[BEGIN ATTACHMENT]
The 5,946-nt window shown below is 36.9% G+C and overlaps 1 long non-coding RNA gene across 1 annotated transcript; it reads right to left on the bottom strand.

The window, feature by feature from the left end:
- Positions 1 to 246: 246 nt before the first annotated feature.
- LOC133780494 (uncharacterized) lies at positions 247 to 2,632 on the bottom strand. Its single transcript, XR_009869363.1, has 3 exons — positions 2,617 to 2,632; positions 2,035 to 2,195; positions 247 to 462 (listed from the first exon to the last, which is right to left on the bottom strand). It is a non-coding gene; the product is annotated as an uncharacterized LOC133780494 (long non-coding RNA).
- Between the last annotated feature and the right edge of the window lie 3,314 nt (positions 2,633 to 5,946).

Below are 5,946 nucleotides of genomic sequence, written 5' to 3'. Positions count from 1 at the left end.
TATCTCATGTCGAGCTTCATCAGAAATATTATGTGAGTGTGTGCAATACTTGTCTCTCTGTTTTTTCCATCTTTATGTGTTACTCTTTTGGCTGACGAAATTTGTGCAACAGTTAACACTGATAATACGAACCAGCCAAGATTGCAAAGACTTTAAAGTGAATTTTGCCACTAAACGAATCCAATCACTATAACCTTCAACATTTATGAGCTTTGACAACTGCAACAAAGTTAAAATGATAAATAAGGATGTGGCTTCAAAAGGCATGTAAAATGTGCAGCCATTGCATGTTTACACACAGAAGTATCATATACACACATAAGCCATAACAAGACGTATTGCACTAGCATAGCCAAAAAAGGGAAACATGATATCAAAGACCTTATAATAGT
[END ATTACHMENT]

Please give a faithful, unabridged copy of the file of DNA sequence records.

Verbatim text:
The 5,946-nt window shown below is 36.9% G+C and overlaps 1 long non-coding RNA gene across 1 annotated transcript; it reads right to left on the bottom strand.

The window, feature by feature from the left end:
- Positions 1 to 246: 246 nt before the first annotated feature.
- LOC133780494 (uncharacterized) lies at positions 247 to 2,632 on the bottom strand. Its single transcript, XR_009869363.1, has 3 exons — positions 2,617 to 2,632; positions 2,035 to 2,195; positions 247 to 462 (listed from the first exon to the last, which is right to left on the bottom strand). It is a non-coding gene; the product is annotated as an uncharacterized LOC133780494 (long non-coding RNA).
- Between the last annotated feature and the right edge of the window lie 3,314 nt (positions 2,633 to 5,946).

Below are 5,946 nucleotides of genomic sequence, written 5' to 3'. Positions count from 1 at the left end.
TATCTCATGTCGAGCTTCATCAGAAATATTATGTGAGTGTGTGCAATACTTGTCTCTCTGTTTTTTCCATCTTTATGTGTTACTCTTTTGGCTGACGAAATTTGTGCAACAGTTAACACTGATAATACGAACCAGCCAAGATTGCAAAGACTTTAAAGTGAATTTTGCCACTAAACGAATCCAATCACTATAACCTTCAACATTTATGAGCTTTGACAACTGCAACAAAGTTAAAATGATAAATAAGGATGTGGCTTCAAAAGGCATGTAAAATGTGCAGCCATTGCATGTTTACACACAGAAGTATCATATACACACATAAGCCATAACAAGACGTATTGCACTAGCATAGCCAAAAAAGGGAAACATGATATCAAAGACCTTATAATAGT